(CNSNews.com) – Health and Human Services Secretary Kathleen Sebelius recently announced that an additional $350 million is available to help states and territories prepare for the 2009 flu season – including swine flu, which Sebelius described as “no more lethal than the seasonal flu.”
“With flu season around the corner, we must remain vigilant and do all we can to prepare our nation and protect public health,” said Sebelius. “These grants will give states valuable resources to step up their flu preparedness efforts.”
The grants were funded by a supplemental appropriations bill that was passed by Congress and signed into law by President Barack Obama on June 24, 2009.
The money will be distributed nationwide, as follows: A total of $260 million in Public Health Emergency Response Grants will go to state public health departments for vaccination campaigns and surveillance; and $90 million in Hospital Preparedness grants will help hospitals deal with a surge in patients.
Sebelius said grant applications must be submitted soon, since HHS plans to allocate the money by July 31. She admitted it’s a “pretty rapid turnaround.”
Sebelius said swine flu – also known as novel H1N1 virus – is spreading. “What we’re seeing in the southern hemisphere -- which is where our surveillance teams are really watching very closely -- it, the flu, has not gotten more lethal. That’s the good news,” she said in a July 10 telephone briefing.
“We’re still learning about what’s happening, but at least to date it appears that while a lot of people may get the H1N1 virus, it doesn’t appear to be significantly more lethal than the seasonal flu is.” But that could change, she told a conference last week:
"What we need to assume is that it will come back in a much more severe form," Sebelius told a conference at the National Institutes of Health on July 9.
According to the U.S. Center for Disease Control and Prevention (CDC), there have 33,902 cases of swine flu in the United States, resulting in 170 deaths, as of July 2.
However, Sebelius said the actual number is undoubtedly much higher, since many cases go unreported. “[T]here are lots and lots and lots of people who have the flu who did not ever seek to have their flu virus confirmed with the testing kit,” she noted.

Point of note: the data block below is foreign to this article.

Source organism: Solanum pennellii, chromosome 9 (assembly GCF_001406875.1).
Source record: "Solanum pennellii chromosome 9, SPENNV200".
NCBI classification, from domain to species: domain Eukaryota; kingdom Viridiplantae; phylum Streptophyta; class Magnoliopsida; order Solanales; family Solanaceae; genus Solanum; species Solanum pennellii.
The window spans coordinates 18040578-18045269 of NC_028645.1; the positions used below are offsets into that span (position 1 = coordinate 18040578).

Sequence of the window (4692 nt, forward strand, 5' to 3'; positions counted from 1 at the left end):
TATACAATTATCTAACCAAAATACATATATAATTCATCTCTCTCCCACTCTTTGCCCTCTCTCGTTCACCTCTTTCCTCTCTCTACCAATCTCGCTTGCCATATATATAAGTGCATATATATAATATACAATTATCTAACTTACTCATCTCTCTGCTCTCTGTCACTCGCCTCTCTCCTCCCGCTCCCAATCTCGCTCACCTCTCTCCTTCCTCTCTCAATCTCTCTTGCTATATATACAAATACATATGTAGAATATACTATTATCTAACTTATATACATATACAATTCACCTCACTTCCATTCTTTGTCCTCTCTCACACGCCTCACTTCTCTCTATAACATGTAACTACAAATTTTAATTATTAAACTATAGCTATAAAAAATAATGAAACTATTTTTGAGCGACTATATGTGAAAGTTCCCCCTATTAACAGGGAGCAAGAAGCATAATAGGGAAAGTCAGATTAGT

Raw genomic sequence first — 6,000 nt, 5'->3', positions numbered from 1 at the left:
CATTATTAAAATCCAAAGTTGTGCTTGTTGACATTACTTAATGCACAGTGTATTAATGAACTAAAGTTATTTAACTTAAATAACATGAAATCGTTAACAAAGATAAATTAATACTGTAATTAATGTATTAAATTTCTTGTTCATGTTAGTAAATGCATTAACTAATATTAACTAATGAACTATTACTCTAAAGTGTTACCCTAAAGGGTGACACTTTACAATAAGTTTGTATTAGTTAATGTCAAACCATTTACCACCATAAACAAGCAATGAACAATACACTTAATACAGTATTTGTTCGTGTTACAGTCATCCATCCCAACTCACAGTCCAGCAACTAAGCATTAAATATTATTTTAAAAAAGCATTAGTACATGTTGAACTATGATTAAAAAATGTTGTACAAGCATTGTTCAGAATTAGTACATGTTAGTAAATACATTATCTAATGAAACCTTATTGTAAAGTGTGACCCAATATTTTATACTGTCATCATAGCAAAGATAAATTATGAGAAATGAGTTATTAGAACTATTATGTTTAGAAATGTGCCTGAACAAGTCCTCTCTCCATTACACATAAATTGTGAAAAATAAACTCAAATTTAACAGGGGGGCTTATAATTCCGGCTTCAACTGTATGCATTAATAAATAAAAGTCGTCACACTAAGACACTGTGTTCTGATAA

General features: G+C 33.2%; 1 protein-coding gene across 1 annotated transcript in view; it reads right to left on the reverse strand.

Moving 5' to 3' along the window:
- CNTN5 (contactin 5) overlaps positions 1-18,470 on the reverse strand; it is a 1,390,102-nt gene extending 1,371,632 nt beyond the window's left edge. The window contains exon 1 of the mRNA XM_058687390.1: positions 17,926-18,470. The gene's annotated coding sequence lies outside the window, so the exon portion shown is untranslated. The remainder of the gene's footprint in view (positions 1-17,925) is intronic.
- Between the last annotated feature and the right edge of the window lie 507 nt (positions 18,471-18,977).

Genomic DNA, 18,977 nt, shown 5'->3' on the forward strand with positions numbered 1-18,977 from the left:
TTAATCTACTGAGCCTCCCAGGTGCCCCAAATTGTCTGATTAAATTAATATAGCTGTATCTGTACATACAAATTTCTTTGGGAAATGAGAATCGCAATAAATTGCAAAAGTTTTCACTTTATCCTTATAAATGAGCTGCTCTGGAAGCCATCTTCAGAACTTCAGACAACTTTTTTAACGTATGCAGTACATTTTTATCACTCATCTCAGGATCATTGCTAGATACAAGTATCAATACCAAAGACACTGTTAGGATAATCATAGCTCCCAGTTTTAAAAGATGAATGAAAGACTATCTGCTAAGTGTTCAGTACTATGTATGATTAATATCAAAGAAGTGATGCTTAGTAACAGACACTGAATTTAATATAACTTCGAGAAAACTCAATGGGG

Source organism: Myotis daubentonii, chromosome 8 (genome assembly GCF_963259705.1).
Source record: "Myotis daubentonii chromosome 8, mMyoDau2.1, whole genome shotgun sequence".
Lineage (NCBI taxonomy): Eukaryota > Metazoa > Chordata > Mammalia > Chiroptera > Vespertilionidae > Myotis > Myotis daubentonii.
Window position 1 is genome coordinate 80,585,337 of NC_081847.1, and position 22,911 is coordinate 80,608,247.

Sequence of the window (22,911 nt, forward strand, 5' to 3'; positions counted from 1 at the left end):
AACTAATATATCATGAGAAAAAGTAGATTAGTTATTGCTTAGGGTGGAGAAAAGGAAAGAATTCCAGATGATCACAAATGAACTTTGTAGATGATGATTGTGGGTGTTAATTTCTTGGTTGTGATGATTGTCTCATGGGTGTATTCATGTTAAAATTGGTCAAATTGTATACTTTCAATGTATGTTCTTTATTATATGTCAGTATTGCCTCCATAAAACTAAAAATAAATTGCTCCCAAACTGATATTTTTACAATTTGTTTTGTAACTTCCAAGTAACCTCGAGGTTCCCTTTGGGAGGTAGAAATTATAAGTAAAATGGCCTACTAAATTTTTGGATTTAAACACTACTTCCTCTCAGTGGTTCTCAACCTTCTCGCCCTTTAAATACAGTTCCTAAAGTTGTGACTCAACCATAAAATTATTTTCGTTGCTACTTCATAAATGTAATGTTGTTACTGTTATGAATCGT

The CDC estimates that about a million people have contracted swine flu in the U.S., based on the latest models.
In an update at the end of June, the CDC said the novel H1N1 influenza is continuing to spread in the United States and around the world. “What we're seeing is varying by region in the United States and in different countries,” said Dr. Anne Schuchat, director of the CDC’s National Center for Immunization and Respiratory Diseases. “The key point is that this new infectious disease is not going away.”
The World Health Organization raised the H1N1 “worldwide pandemic alert” to phase 6, the highest level, on June 11.
Uninsured people and undocumented immigrants are expected to benefit from a public vaccination program, if there is one, Sebelius indicated in her July 10 conference call.
When a reporter asked the HHS secretary about the CDC’s plan to deal with uninsured and undocumented people in the U.S., Sebelius responded that if the government goes ahead with a fall vaccination program, “it’s likely to be a public vaccination program.”
“Some of the challenges that you just addressed will be met by having the public resources essentially pay for the vaccines,” she told the reporter.
Although Sebelius mentioned a vaccination program on several occasions, she said a final decision has not been made. Nevertheless, she noted that HHS is “taking all the steps to be prepared for one,” since that’s probably what scientists are going to recommend.
“We’ll know more by the end of August about whether or not we have a safe and effective vaccine to combat H1N1,” Sebelius added.
On Monday, Sebelius announced that her department will commit $884 million to purchase additional supplies of two key ingredients for potential H1N1 vaccine to further prepare the nation for a potential resurgence of the 2009 H1N1 virus. “The action we are taking today will provide flexibility in a future immunization program, if a program is recommended,” she said.
In May, Sebelius directed approximately $1 billion to be used for the development of a vaccine and for clinical studies to determine dose level and assess the safety and effectiveness of potential vaccines.
The first vaccinations probably would happen in mid-October.
“The vaccination program and the development of a vaccine is really on the fastest track possible based on the fact that we have to conduct clinical trials in order to make sure we have a safe and effective vaccine,” said Sebelius.
In addition to the grants announced last week, the Obama administration has upgraded and expanded its flu.gov Web site; and it also has launched a competition to create a new public service announcement.
“Create a Flu Video & Be Eligible to Win $2500,” the flu.gov Web site says. “Any American can record and submit his or her own public service announcement regarding H1N1 flu preparedness by visiting www.flu.gov. The entries will be judged by experts and the winner will receive a $2,500 prize and the opportunity to have his or her announcement aired on television across the country.”
The public service ad must address preventing or dealing with the flu.